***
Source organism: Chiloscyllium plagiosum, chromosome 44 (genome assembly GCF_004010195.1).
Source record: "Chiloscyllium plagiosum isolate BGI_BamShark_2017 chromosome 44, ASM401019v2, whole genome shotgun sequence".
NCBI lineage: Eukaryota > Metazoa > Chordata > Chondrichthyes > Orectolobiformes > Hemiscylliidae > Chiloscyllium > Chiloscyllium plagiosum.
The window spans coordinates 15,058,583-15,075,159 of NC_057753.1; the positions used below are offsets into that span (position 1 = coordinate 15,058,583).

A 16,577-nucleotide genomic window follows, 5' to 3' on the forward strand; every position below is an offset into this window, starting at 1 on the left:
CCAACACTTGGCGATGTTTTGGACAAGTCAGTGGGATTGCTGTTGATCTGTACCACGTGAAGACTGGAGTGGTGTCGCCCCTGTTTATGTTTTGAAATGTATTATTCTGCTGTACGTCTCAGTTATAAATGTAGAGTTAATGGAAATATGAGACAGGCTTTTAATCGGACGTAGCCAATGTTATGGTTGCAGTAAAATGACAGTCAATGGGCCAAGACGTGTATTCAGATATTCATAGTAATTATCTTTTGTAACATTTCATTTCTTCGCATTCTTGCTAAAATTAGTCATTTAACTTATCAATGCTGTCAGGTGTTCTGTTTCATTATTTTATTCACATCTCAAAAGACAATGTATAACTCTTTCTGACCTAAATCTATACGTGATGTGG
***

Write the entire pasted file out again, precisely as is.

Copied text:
Source organism: Chiloscyllium plagiosum, chromosome 44 (genome assembly GCF_004010195.1).
Source record: "Chiloscyllium plagiosum isolate BGI_BamShark_2017 chromosome 44, ASM401019v2, whole genome shotgun sequence".
NCBI lineage: Eukaryota > Metazoa > Chordata > Chondrichthyes > Orectolobiformes > Hemiscylliidae > Chiloscyllium > Chiloscyllium plagiosum.
The window spans coordinates 15,058,583-15,075,159 of NC_057753.1; the positions used below are offsets into that span (position 1 = coordinate 15,058,583).

A 16,577-nucleotide genomic window follows, 5' to 3' on the forward strand; every position below is an offset into this window, starting at 1 on the left:
CCAACACTTGGCGATGTTTTGGACAAGTCAGTGGGATTGCTGTTGATCTGTACCACGTGAAGACTGGAGTGGTGTCGCCCCTGTTTATGTTTTGAAATGTATTATTCTGCTGTACGTCTCAGTTATAAATGTAGAGTTAATGGAAATATGAGACAGGCTTTTAATCGGACGTAGCCAATGTTATGGTTGCAGTAAAATGACAGTCAATGGGCCAAGACGTGTATTCAGATATTCATAGTAATTATCTTTTGTAACATTTCATTTCTTCGCATTCTTGCTAAAATTAGTCATTTAACTTATCAATGCTGTCAGGTGTTCTGTTTCATTATTTTATTCACATCTCAAAAGACAATGTATAACTCTTTCTGACCTAAATCTATACGTGATGTGG